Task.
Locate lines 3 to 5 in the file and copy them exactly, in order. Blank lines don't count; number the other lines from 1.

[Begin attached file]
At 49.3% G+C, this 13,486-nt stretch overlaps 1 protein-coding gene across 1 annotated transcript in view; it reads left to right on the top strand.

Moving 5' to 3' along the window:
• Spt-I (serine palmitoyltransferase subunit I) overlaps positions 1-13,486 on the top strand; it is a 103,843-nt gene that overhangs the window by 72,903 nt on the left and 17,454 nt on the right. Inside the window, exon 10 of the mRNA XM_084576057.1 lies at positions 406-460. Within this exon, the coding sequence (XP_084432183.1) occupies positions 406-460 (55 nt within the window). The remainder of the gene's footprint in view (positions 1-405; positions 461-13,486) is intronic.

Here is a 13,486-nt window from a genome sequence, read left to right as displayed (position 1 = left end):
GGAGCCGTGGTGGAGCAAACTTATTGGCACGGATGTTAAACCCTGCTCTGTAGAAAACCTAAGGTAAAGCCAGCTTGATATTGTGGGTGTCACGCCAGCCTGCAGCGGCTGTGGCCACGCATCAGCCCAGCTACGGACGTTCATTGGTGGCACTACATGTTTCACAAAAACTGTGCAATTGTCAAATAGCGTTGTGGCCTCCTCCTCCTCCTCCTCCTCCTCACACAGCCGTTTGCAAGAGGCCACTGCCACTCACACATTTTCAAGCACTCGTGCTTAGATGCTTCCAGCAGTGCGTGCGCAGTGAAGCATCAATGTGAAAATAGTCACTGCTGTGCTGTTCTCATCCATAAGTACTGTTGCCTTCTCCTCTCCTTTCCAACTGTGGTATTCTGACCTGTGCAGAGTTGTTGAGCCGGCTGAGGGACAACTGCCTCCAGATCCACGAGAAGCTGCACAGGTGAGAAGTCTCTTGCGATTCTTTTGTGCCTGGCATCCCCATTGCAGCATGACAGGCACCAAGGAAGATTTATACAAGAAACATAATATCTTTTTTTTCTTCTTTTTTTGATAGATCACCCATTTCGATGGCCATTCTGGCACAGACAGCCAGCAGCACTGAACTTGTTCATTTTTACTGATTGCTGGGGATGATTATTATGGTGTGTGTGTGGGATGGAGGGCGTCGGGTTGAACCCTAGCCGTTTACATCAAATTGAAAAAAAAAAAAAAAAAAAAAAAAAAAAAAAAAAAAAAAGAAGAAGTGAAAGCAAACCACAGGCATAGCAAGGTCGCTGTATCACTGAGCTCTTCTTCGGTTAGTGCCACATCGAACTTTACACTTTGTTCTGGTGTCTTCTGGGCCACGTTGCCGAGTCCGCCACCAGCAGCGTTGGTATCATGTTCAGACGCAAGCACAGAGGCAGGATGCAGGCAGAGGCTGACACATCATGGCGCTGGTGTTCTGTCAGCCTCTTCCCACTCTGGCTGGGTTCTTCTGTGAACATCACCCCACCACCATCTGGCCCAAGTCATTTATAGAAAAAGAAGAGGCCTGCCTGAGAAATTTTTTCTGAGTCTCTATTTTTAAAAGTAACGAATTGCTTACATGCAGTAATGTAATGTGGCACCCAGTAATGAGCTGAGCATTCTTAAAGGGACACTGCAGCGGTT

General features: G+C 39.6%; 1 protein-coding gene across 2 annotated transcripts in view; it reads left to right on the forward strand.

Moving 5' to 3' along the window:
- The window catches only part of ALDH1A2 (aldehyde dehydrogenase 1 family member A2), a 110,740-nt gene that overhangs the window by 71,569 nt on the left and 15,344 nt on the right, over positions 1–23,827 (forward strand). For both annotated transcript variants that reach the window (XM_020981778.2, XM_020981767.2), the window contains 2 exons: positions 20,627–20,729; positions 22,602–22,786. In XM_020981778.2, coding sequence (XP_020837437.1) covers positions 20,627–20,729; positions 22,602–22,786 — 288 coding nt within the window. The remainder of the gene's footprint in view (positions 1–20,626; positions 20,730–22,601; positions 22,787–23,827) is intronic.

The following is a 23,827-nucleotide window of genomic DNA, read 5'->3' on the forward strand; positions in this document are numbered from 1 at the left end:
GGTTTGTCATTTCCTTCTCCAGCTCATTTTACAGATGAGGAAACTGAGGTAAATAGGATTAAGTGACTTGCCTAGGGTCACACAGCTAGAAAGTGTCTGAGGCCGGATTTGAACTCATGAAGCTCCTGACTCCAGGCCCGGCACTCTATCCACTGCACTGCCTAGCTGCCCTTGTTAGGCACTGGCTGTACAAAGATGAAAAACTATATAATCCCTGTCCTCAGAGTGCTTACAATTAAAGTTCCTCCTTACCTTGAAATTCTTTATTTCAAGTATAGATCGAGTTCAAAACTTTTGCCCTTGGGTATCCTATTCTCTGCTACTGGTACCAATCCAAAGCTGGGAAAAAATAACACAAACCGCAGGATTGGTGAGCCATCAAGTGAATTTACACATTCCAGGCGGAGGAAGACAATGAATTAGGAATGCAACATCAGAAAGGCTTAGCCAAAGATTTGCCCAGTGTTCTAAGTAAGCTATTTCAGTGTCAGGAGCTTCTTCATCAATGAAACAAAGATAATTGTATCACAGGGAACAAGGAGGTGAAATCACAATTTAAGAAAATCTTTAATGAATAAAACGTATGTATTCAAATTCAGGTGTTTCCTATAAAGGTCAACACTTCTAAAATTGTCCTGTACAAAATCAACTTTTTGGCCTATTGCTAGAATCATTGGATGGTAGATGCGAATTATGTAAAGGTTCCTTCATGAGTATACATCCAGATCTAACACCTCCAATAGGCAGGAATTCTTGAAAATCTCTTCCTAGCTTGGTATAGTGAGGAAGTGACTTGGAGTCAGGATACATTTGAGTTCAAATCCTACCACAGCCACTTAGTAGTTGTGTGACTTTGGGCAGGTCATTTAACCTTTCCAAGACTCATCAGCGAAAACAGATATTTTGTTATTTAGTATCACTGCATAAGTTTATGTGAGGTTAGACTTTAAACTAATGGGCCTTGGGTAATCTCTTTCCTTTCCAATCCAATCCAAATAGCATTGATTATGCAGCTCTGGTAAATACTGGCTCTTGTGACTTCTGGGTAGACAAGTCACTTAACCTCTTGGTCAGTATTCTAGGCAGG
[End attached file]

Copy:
• Spt-I (serine palmitoyltransferase subunit I) overlaps positions 1-13,486 on the top strand; it is a 103,843-nt gene that overhangs the window by 72,903 nt on the left and 17,454 nt on the right. Inside the window, exon 10 of the mRNA XM_084576057.1 lies at positions 406-460. Within this exon, the coding sequence (XP_084432183.1) occupies positions 406-460 (55 nt within the window). The remainder of the gene's footprint in view (positions 1-405; positions 461-13,486) is intronic.

Here is a 13,486-nt window from a genome sequence, read left to right as displayed (position 1 = left end):
GGAGCCGTGGTGGAGCAAACTTATTGGCACGGATGTTAAACCCTGCTCTGTAGAAAACCTAAGGTAAAGCCAGCTTGATATTGTGGGTGTCACGCCAGCCTGCAGCGGCTGTGGCCACGCATCAGCCCAGCTACGGACGTTCATTGGTGGCACTACATGTTTCACAAAAACTGTGCAATTGTCAAATAGCGTTGTGGCCTCCTCCTCCTCCTCCTCCTCCTCACACAGCCGTTTGCAAGAGGCCACTGCCACTCACACATTTTCAAGCACTCGTGCTTAGATGCTTCCAGCAGTGCGTGCGCAGTGAAGCATCAATGTGAAAATAGTCACTGCTGTGCTGTTCTCATCCATAAGTACTGTTGCCTTCTCCTCTCCTTTCCAACTGTGGTATTCTGACCTGTGCAGAGTTGTTGAGCCGGCTGAGGGACAACTGCCTCCAGATCCACGAGAAGCTGCACAGGTGAGAAGTCTCTTGCGATTCTTTTGTGCCTGGCATCCCCATTGCAGCATGACAGGCACCAAGGAAGATTTATACAAGAAACATAATATCTTTTTTTTCTTCTTTTTTTGATAGATCACCCATTTCGATGGCCATTCTGGCACAGACAGCCAGCAGCACTGAACTTGTTCATTTTTACTGATTGCTGGGGATGATTATTATGGTGTGTGTGTGGGATGGAGGGCGTCGGGTTGAACCCTAGCCGTTTACATCAAATTGAAAAAAAAAAAAAAAAAAAAAAAAAAAAAAAAAAAAAAAGAAGAAGTGAAAGCAAACCACAGGCATAGCAAGGTCGCTGTATCACTGAGCTCTTCTTCGGTTAGTGCCACATCGAACTTTACACTTTGTTCTGGTGTCTTCTGGGCCACGTTGCCGAGTCCGCCACCAGCAGCGTTGGTATCATGTTCAGACGCAAGCACAGAGGCAGGATGCAGGCAGAGGCTGACACATCATGGCGCTGGTGTTCTGTCAGCCTCTTCCCACTCTGGCTGGGTTCTTCTGTGAACATCACCCCACCACCATCTGGCCCAAGTCATTTATAGAAAAAGAAGAGGCCTGCCTGAGAAATTTTTTCTGAGTCTCTATTTTTAAAAGTAACGAATTGCTTACATGCAGTAATGTAATGTGGCACCCAGTAATGAGCTGAGCATTCTTAAAGGGACACTGCAGCGGTT